The spells are quite witty, but they aren't the only examples of wordplay in the Harry Potter universe. In the Potter novels J. K. Rowling uses vocabulary that has made her characters living creatures to generations of readers. Whether it is Harry's visions of Voldemort's livid face or Draco Malfoy's seemingly ever-present smirk, language helps to define these characters. This tradition continues in Harry Potter and the Cursed Child, where Jack Thorne, the playwright, must do a lot of the description in stage directions.
This word is used three times in stage directions to describe the situation of three separate characters. Discombobulated means confused, frustrated and troubled. It is a less serious word to describe these states of mind, but it is still often used to describe a general state of being mixed-up and unsure. These three instances of discombobulation tell us a lot about the characters in the play, but also about the shades of meaning of discombobulate itself.
CRAIG BOWKER JR.: Whoa! A Potter? In Slytherin.
ALBUS looks out, unsure. SCORPIUS smiles, delighted, as he shouts across to him.
SCORPIUS: You can stand next to me!
ALBUS (thoroughly discombobulated): Right. Yes.
First is Albus Potter, who has the burden of going to Hogwarts being Harry Potter's son while at the same time being named after Dumbledore. Although the reader encountered Albus Potter at the end of the last Harry Potter novel, it is fair to say that the audience doesn't know him that well. Albus is described as discombobulated at the Sorting Hat ceremony. The Sorting Hat ceremony, in both the books and the movies, is treated as a magical, wonderful event, but for Albus, the pressure of his family is weighing on him and he is convinced he will be sorted into Slytherin, the house associated with Dark Magic. This would be difficult enough, but after his father was the hero of Gryffindor, the Sorting Hat ceremony is stressful and confusing for Albus, to say the least.
ALBUS: We're in — the hospital wing?
HARRY turns his attention back to ALBUS.
HARRY (discombobulated): Yes. And you're — you will be fine. For recuperation, Madam Pomfrey wasn't sure what to prescribe and said you should probably eat lots of — chocolate.
The next instance of a character in the play being described as discombobulated is Harry himself. Without giving too much away, Albus is in the hospital and Harry, who has been having a difficult time communicating with Albus throughout the play, cannot think of much to say to Albus to comfort him. Discombobulated is an appropriate word in this situation because it reflects and refers to Harry's problem communicating throughout the play. In this particular scene, Harry is most likely very confused and upset at seeing his child injured at all. Many parents find it difficult to deal with their child's injury, no matter how small. Through discombobulated, you can see one of the major themes of the play — the discombobulating difficulty of being a responsible parent when you still feel like a child yourself, or in Harry's case, when you did not have parents to model yourself after.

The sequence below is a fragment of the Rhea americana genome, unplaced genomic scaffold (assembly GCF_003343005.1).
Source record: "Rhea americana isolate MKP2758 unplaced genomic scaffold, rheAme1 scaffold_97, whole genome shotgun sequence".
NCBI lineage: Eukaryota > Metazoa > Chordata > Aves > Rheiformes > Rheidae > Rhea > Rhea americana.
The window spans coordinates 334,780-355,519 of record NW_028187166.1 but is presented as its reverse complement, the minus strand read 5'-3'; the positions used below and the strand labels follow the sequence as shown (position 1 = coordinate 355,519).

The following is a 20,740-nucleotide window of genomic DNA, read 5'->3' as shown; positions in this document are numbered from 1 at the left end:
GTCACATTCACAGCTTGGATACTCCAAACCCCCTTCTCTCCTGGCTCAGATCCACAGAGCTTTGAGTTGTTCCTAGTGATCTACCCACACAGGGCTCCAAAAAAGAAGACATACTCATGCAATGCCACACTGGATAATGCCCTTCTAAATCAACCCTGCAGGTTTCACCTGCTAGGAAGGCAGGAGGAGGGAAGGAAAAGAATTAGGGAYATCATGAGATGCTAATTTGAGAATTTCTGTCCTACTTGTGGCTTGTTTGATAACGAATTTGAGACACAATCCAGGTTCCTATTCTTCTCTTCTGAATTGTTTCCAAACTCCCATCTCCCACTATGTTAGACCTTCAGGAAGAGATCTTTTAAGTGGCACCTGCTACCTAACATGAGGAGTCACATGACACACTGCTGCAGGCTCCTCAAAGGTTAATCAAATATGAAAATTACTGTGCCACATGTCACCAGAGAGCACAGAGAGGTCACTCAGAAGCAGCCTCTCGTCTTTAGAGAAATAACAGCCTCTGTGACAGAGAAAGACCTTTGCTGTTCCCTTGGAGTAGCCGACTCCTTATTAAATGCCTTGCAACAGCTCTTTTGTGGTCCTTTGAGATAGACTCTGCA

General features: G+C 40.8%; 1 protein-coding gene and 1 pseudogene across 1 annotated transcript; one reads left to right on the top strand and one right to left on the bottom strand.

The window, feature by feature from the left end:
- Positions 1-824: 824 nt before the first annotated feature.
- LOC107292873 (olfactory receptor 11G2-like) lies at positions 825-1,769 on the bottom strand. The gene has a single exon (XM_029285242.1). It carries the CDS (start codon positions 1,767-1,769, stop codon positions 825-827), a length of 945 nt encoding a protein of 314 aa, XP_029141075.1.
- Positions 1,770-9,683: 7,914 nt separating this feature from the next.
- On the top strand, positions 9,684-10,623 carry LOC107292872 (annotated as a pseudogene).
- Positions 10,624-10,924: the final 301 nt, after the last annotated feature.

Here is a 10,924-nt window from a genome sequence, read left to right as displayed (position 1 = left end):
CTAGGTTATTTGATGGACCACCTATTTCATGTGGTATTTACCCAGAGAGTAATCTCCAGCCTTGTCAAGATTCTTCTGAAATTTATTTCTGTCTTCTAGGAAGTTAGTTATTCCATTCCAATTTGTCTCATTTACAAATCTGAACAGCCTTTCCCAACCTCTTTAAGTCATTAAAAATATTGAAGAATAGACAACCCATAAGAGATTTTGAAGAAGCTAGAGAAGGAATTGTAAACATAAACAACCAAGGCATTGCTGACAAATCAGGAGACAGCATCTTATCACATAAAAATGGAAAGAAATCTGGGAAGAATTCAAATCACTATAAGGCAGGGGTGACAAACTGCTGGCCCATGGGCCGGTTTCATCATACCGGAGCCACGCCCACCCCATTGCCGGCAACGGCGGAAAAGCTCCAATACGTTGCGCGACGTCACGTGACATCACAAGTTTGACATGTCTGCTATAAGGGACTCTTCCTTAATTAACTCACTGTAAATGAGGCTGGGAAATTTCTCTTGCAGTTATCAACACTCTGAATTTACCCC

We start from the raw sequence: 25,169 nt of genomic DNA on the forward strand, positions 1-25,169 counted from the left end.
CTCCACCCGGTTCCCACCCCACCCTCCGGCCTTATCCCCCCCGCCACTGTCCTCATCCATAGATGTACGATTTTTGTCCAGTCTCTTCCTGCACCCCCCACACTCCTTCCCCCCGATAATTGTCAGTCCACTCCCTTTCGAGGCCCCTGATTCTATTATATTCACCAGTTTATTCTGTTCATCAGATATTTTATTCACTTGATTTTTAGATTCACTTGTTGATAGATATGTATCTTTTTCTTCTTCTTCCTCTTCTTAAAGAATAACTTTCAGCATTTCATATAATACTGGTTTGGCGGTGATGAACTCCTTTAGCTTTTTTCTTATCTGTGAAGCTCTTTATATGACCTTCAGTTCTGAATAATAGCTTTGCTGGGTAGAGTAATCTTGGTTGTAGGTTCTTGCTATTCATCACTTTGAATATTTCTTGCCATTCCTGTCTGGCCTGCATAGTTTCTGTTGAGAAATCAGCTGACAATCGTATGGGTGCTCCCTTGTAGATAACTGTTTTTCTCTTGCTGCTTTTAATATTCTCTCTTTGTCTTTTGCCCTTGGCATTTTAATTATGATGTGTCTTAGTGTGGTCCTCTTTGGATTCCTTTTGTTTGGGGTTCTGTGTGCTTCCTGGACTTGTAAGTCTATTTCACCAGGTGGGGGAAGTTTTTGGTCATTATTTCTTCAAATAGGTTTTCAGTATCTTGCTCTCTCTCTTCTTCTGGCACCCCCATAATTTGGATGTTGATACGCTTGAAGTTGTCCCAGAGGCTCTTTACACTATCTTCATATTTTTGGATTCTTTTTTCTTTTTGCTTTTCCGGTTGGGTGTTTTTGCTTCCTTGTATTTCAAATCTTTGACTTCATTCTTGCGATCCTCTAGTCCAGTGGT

HERMIONE: Close your mouth when you're looking at me, Weasley.
RON does so. Though he remains discombobulated.
The final instance of discombobulation is a much lighter one, and is used to describe a character in the series that many fans would most associate with the word discombobulate — Ron Weasley. Hermione says something to Ron in a slightly threatening tone, and Ron is comically mixed up and made "out of sorts" by it. Some of the humor in the Harry Potter series revolves around Ron's awkwardness and the sense that he doesn't quite fit. Always prone to somewhat corny humor and discombobulation, it is not an accident that as an adult, Ron runs a joke shop.
What makes J. K. Rowling's characters so alive that readers are willing to follow them through hundreds upon hundreds of novel pages and now Jack Thorne's play? Two important aspects of an answer to this question are humor and vibrant description. Humor and vibrant description are essential to building a convincing world and are especially important given the dark, plot-heavy turns the Harry Potter series takes. These facets are crucial because they make the reader care about the characters the author is putting in jeopardy. Too often an author will think that the adventure is enough to captivate the reader. Luckily, J. K. Rowling and Jack Thorne know that the linguistic details count, too.
Adam Cooper studied linguistics at Brandeis University and The University of Chicago. Since 2010, he has been working with The Endangered Language Alliance in New York City on documentation and preservation projects.Click here to read other articles by Adam Cooper